McMullen Celebrated 15 Years in Business by Bridging Fashion and Activism


The days when runway shows were primarily staged for clients are—for the most part—long gone. But that community atmosphere was alive and well at McMullen’s runway show held last Thursday, commemorating 15 years in business. Sheri McMullen, the founder of the iconic Oakland boutique and all-around tastemaker, held the event to showcase looks from a new capsule collection, dubbed 15 for 15, which comprises looks made exclusively for the store by designers including Christopher John Rogers, Nomia, and Proenza Schouler. 

Held at the Ferry Building in San Francisco overlooking the bay, the show was filled with McMullen’s supporters—as well as those who she’s supported over the years. It was, naturally, a well-dressed crowd, with guests wearing zebra print boots, leopard suits, and graphic printed sets. Not all of the looks in the show were part of the 15 for 15 capsule, but each showcased McMullen’s joyful, experimental eye. 

Models in the anniversary runway show. 

Drew Altizer Photography

McMullen was an early supporter of many of the designers attending the show, including Rogers and Yara Flinn of Nomia. Rogers, who created two knit polo dresses with rainbow pleats and striped cuffs for the capsule, reflected on this afterwards. “Sherri was our first brick-and-mortar partner for our first season selling, and she’s always been such an ardent supporter of me and my business. She understands my point of view and how to articulate it to her clients,” he said. “I love that she has a consistent, strong point of view. And she’s a sweetheart.”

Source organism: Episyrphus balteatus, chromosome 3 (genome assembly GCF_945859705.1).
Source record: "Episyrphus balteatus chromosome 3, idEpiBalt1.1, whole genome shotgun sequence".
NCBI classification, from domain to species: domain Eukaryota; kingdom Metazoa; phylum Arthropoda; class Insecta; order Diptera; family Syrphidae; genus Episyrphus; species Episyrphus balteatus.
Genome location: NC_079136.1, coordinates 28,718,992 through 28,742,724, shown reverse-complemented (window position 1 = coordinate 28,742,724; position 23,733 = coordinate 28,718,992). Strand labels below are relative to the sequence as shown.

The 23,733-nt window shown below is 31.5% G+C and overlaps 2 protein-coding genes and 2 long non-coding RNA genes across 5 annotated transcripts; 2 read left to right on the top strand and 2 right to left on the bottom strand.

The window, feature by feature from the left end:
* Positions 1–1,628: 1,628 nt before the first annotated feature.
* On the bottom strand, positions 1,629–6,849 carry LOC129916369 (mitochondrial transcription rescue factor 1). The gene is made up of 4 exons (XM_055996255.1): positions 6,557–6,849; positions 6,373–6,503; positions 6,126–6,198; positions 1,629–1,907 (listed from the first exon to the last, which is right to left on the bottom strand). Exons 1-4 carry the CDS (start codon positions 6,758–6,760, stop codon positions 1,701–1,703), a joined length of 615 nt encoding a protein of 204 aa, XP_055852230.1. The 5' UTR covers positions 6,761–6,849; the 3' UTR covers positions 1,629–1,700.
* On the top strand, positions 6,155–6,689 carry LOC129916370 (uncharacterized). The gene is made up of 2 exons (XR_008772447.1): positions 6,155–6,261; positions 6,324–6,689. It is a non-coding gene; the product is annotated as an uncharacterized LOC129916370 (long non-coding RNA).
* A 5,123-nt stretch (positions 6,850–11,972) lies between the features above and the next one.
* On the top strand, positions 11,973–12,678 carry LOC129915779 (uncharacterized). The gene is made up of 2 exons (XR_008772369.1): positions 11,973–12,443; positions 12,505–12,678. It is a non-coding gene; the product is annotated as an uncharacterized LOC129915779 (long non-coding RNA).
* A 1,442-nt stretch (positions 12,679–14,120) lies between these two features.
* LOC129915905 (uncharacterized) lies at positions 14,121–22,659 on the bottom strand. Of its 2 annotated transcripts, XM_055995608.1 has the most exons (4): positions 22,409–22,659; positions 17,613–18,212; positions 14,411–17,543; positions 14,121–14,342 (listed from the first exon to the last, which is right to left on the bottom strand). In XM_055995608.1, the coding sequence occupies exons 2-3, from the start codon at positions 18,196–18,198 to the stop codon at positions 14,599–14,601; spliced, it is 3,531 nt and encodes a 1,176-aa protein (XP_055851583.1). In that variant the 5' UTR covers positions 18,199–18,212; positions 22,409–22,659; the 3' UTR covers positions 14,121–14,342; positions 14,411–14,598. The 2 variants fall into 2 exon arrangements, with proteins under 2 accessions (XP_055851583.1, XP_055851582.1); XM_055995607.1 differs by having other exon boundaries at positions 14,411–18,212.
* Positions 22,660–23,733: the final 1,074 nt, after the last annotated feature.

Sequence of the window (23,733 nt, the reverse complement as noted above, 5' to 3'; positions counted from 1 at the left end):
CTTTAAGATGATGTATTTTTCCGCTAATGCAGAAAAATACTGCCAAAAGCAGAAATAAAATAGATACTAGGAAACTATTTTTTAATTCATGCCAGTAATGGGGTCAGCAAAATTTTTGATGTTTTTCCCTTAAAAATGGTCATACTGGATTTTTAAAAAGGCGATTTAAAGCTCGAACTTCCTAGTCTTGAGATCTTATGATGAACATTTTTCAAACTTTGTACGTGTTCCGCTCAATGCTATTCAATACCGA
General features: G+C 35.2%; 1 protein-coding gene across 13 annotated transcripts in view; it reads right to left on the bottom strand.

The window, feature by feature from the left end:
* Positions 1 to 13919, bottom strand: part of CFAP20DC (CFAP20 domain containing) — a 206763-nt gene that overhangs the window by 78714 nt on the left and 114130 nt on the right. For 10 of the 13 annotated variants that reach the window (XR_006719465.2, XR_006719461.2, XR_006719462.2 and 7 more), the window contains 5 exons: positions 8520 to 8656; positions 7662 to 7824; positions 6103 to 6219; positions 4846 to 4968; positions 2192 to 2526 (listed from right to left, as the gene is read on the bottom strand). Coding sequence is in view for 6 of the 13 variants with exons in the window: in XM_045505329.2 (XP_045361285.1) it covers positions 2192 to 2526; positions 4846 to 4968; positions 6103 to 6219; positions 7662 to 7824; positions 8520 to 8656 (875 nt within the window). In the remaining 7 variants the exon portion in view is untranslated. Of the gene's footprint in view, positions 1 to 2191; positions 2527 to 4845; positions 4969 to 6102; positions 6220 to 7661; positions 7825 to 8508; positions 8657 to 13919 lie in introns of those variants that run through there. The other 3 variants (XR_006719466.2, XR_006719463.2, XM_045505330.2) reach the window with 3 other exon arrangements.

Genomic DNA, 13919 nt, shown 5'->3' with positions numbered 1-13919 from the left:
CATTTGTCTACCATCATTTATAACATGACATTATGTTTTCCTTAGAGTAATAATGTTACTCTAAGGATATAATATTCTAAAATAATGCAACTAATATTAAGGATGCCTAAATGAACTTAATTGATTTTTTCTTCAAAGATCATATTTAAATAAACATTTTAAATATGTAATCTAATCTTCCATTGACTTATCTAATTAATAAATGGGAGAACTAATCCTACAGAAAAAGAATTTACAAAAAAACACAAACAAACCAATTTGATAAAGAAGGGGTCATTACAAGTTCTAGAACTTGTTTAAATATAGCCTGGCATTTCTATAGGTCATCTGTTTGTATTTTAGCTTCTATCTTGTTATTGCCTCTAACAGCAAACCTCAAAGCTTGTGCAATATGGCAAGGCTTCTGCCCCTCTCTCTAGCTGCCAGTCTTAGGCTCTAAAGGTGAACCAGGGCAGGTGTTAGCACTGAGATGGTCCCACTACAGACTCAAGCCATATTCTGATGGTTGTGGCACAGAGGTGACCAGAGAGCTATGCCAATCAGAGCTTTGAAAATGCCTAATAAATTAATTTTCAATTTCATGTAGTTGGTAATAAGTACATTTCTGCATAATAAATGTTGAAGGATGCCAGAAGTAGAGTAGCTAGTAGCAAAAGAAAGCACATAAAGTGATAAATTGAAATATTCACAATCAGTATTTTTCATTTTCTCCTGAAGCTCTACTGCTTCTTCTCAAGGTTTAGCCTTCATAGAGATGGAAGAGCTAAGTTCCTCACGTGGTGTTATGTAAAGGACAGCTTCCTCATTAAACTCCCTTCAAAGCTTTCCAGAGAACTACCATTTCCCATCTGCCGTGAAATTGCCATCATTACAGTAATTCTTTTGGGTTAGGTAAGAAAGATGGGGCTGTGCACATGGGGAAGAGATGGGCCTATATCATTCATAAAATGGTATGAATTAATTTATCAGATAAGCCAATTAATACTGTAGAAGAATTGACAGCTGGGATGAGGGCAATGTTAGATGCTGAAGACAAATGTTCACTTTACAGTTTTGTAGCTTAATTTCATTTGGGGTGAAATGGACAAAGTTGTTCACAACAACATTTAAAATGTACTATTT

Yara Flinn, Sherri McMullen, and Christopher John Rogers. 

Samantha Cooper

Sherri McMullen and Tamu McPherson. 

Samantha Cooper

There is a sense of community at McMullen that goes beyond a business relationship. Flinn, who made a brown trench coat for the capsule and whose sky blue slip dress was also modeled in the show, laughed while remembering that McMullen didn’t buy the first collection of hers that she saw—a decision Flinn respects. Over the ten years since, they’ve developed a close partnership and Flinn appreciates that McMullen remembers details from her past collection. “She has a photographic memory,” Flinn said. “She does the work of scouting and observing designers and she understands that it’s a long term partnership. As a designer it’s a really reaffirming thing to know that she’s watching and keeping track.”

The weekend of celebrations kicked off with a dinner catered by McMullen’s Michelin-starred neighbor Hi Felicia at the flagship in Oakland, California. The pink store is a decades-long dream for McMullen, and she’s still in awe of its realization. “I always thought, ‘I want to have a luxury store in Oakland,’” she said. “In 2018 I was able to make that happen. That was a moment for me when I really felt like, ‘We are doing something, we are moving in the right direction.’” 

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